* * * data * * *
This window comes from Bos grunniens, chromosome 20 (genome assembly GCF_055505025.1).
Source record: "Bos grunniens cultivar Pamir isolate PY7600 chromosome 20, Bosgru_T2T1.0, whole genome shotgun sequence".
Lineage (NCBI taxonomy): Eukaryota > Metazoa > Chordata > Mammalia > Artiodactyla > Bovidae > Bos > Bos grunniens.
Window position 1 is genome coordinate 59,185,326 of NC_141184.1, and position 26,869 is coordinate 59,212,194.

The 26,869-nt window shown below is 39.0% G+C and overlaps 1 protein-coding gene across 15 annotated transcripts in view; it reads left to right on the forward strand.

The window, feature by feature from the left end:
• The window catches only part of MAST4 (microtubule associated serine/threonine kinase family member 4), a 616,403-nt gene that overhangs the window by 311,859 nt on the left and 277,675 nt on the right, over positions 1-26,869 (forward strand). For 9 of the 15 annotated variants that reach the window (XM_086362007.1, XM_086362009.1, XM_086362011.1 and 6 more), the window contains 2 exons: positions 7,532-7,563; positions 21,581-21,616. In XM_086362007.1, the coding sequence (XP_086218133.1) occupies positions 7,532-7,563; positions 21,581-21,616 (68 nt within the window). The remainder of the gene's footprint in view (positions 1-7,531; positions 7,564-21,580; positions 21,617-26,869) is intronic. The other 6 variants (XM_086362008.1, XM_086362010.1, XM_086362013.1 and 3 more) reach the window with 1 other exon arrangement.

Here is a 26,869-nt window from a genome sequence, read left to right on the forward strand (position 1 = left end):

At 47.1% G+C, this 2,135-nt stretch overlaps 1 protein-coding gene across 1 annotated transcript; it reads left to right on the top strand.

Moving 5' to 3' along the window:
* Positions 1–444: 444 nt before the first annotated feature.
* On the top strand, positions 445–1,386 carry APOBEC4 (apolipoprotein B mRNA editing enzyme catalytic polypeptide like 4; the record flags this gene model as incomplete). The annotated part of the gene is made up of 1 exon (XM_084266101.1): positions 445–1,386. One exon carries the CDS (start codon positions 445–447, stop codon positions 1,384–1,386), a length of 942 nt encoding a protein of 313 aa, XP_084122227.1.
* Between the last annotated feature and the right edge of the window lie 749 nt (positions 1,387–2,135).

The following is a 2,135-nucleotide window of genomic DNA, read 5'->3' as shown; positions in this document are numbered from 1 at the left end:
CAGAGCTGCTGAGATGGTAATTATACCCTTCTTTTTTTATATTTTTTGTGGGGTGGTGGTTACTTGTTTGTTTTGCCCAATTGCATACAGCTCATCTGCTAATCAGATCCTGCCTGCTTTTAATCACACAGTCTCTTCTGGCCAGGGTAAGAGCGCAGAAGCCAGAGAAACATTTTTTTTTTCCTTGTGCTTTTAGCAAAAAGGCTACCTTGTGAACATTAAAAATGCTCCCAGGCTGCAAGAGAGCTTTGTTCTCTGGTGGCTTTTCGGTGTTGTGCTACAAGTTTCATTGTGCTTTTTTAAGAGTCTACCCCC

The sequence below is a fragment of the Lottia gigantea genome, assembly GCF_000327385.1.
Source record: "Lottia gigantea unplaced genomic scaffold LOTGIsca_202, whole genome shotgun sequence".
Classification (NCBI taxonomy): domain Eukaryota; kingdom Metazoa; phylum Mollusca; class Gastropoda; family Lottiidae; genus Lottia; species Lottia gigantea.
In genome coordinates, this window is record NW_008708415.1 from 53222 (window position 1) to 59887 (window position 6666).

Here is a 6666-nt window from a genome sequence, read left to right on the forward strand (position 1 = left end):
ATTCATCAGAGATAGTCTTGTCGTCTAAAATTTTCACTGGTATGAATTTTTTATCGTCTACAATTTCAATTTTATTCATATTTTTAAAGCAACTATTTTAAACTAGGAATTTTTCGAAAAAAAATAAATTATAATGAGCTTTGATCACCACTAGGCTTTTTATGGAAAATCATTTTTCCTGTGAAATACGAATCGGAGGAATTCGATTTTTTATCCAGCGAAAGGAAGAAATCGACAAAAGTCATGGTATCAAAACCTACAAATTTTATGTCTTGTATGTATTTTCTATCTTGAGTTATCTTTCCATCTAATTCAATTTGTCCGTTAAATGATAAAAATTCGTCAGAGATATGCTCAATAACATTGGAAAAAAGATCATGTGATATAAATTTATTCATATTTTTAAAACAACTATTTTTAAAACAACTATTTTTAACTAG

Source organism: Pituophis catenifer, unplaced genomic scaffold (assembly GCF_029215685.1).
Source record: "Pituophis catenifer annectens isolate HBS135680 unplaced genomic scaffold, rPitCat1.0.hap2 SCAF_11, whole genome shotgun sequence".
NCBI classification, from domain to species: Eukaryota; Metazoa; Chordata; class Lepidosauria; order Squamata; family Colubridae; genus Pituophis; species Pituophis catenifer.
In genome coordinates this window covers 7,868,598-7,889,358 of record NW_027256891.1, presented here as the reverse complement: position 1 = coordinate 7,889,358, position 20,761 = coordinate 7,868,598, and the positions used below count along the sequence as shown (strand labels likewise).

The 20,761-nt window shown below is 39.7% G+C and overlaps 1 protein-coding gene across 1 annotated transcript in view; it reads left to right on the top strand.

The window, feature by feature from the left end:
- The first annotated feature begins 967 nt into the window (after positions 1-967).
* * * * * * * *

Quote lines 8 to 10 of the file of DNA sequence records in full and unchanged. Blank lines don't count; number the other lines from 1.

Here is a 26,869-nt window from a genome sequence, read left to right on the forward strand (position 1 = left end):

At 47.1% G+C, this 2,135-nt stretch overlaps 1 protein-coding gene across 1 annotated transcript; it reads left to right on the top strand.

Moving 5' to 3' along the window: